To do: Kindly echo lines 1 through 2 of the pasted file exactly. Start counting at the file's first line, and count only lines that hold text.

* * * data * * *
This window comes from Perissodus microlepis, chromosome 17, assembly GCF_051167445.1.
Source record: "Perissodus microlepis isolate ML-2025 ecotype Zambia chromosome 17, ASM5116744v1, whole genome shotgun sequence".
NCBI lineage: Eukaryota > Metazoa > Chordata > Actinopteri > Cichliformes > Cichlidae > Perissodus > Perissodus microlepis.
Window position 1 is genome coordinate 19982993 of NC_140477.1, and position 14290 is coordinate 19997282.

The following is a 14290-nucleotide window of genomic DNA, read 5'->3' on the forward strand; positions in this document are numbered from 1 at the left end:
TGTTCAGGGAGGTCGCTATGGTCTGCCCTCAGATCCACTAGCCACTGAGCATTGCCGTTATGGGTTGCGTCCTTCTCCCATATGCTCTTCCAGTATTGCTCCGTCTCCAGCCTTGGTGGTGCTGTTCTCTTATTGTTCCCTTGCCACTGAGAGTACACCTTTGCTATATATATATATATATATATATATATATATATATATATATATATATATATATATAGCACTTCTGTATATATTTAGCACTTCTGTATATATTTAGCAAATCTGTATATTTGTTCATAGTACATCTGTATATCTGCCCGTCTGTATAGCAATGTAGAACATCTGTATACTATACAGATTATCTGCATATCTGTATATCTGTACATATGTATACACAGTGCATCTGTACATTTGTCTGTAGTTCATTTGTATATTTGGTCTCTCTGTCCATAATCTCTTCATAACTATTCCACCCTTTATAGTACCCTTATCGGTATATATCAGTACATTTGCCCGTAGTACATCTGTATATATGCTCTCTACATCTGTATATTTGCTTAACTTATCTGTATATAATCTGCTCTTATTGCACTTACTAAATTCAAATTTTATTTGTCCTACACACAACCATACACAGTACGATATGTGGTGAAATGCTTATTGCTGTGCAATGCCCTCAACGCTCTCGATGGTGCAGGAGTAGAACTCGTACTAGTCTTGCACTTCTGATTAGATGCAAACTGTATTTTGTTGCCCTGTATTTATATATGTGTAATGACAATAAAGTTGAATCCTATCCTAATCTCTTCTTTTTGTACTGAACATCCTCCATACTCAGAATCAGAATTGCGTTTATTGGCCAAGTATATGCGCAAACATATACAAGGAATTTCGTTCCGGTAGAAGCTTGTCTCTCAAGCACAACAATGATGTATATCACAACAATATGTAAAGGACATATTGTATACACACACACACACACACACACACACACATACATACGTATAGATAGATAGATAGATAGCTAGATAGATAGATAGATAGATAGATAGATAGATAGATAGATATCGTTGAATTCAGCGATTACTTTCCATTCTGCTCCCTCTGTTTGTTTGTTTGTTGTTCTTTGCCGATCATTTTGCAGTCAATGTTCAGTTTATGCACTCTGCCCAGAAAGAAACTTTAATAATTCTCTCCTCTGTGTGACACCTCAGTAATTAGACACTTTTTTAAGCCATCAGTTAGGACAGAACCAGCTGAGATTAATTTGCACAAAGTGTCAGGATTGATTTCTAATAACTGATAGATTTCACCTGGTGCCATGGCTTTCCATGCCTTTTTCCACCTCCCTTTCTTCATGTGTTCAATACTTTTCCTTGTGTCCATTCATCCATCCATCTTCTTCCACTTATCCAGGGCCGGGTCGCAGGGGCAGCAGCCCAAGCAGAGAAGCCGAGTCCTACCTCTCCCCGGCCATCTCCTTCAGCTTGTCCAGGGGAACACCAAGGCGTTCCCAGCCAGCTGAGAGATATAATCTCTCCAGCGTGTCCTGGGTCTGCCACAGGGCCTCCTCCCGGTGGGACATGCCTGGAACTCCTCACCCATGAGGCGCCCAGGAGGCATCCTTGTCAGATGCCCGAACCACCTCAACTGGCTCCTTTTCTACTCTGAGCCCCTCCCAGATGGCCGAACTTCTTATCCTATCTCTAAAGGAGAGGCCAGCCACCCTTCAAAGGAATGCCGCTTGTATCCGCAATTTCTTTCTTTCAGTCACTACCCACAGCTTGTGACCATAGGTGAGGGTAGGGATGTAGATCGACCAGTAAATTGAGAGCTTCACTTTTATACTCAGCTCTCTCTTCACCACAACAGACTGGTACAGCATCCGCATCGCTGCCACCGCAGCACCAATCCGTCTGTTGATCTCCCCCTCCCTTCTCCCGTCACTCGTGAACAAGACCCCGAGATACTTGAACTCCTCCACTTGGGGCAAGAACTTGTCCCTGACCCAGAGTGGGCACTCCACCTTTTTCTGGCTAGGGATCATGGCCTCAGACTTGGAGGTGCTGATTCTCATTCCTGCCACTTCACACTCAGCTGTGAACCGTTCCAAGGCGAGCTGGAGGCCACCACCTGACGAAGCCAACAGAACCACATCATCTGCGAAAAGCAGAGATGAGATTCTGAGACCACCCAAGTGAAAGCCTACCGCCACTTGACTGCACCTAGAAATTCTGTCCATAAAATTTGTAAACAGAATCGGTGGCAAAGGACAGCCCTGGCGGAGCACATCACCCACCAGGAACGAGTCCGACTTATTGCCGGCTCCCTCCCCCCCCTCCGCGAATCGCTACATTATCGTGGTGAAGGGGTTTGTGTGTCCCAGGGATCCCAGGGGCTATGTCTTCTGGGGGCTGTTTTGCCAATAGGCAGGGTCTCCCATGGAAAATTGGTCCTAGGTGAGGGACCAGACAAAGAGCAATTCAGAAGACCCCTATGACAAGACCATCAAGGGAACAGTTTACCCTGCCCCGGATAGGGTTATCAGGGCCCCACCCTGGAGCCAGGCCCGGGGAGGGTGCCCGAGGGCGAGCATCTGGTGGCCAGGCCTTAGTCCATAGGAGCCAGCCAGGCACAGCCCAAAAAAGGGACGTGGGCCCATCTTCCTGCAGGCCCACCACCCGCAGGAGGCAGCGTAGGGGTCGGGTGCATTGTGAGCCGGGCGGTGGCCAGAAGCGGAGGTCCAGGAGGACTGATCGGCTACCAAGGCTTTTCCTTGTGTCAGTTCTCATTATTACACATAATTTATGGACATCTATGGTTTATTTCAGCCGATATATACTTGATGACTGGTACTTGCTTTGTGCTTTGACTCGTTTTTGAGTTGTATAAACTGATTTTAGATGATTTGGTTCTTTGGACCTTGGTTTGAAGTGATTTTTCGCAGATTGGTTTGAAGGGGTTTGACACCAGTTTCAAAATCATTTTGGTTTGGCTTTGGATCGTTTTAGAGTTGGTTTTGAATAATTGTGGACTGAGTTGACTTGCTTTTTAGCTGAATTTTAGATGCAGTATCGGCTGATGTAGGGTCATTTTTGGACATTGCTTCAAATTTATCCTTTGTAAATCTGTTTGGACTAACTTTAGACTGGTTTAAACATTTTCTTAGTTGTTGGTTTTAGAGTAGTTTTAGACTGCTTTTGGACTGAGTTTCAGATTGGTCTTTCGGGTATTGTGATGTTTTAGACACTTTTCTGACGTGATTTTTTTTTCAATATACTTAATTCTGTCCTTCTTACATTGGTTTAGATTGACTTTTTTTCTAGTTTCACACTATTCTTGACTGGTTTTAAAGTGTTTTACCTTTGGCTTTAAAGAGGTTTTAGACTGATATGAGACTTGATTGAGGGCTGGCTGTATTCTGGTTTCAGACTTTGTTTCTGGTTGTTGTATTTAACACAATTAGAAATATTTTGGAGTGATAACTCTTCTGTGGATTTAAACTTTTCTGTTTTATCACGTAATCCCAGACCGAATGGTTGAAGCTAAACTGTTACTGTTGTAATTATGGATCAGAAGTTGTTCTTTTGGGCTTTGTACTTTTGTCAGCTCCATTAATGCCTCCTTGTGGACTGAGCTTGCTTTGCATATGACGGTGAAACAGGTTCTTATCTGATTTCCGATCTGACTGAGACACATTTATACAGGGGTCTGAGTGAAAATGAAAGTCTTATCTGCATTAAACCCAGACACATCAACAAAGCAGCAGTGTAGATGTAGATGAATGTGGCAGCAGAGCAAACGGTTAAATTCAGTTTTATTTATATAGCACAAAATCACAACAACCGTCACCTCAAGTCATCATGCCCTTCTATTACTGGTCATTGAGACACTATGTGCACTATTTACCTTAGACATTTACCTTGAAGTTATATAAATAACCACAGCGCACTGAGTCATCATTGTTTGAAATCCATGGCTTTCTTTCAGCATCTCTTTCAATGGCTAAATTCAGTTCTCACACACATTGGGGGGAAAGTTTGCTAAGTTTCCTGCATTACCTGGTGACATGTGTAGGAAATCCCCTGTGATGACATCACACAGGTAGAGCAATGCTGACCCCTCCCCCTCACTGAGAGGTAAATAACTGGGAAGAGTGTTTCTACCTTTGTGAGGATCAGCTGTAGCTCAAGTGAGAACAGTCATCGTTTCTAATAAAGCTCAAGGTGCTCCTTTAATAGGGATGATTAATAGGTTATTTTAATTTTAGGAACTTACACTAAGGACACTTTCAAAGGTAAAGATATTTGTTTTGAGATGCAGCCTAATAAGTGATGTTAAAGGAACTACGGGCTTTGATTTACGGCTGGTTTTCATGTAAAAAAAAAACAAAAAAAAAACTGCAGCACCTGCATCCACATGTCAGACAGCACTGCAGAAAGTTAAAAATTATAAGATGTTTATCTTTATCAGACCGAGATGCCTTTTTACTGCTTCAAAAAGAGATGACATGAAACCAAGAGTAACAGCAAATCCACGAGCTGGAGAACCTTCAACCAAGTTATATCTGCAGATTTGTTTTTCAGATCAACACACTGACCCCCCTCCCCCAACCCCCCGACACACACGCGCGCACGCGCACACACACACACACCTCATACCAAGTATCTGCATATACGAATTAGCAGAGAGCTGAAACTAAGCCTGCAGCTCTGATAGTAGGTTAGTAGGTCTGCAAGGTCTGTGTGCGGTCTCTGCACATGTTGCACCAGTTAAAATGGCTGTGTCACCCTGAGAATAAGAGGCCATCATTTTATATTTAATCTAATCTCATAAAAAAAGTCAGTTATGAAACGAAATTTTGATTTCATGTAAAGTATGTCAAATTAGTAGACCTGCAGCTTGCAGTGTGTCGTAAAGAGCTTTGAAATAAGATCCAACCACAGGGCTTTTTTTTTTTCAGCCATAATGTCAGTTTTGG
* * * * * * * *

This window comes from Perissodus microlepis, chromosome 17, assembly GCF_051167445.1.
Source record: "Perissodus microlepis isolate ML-2025 ecotype Zambia chromosome 17, ASM5116744v1, whole genome shotgun sequence".